First Round Table Conference
The first session of the conference opened in London on November 12, 1930. All parties were present except for the Congress, whose leaders were in jail due to the Civil Disobedience Movement. Congress leaders stated that they had nothing to do with further constitutional discussion unless the Nehru report was enforced in it’s entirety as the constitution of India.
Almost eighty-nine members attended the conference, out of which fifty-eight were chosen from various communities and interests in British India, and the rest from princely states and other political parties. The prominent among the Muslim delegates invited by the British government were Sir Aga Khan, Quaid-i-Azam, Maulana Mohammad Ali Johar, Sir Mohammad Shafi and Maluvi Fazl-i-Haq. Sir Taj Bahadur Sapru, Mr. Jaikar and Dr. Moonje were outstanding among the Hindu leaders.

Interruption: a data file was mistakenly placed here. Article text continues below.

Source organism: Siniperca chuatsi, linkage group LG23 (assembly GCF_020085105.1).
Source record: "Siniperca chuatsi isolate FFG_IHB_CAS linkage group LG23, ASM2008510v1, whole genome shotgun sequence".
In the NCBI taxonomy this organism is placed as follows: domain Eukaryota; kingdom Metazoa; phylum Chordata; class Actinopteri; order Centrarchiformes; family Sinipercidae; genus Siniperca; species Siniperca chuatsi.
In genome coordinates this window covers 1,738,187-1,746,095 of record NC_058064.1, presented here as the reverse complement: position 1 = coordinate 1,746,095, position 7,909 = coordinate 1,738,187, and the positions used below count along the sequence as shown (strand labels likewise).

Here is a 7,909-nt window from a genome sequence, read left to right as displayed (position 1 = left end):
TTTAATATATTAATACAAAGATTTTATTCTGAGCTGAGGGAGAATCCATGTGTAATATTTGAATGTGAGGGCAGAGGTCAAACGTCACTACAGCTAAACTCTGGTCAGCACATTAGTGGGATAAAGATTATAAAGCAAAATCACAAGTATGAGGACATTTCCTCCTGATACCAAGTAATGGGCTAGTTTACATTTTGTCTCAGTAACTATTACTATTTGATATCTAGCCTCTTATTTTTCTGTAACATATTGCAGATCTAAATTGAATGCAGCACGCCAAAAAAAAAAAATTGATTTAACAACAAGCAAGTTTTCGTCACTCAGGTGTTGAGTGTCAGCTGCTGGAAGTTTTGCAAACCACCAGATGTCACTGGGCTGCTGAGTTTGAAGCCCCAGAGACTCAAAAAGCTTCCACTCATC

The Hindu- Muslim differences overcast the conference as the Hindus were for a powerful Central government while the Muslims stood for a loose federation of completely autonomous province. The Muslims demanded maintenance of weightage and separate electorates, the Hindus their abolition. The Muslims claimed statutory majority in Punjab and Bengal, while Hindus resisted their imposition. In Punjab, the situation was complicated by inflated Sikh claims.
The Conference dealt with the details through eight sub-committees on federal structure, provincial constitution, franchise, Sind, the North-West Frontier Province, defense services and minorities.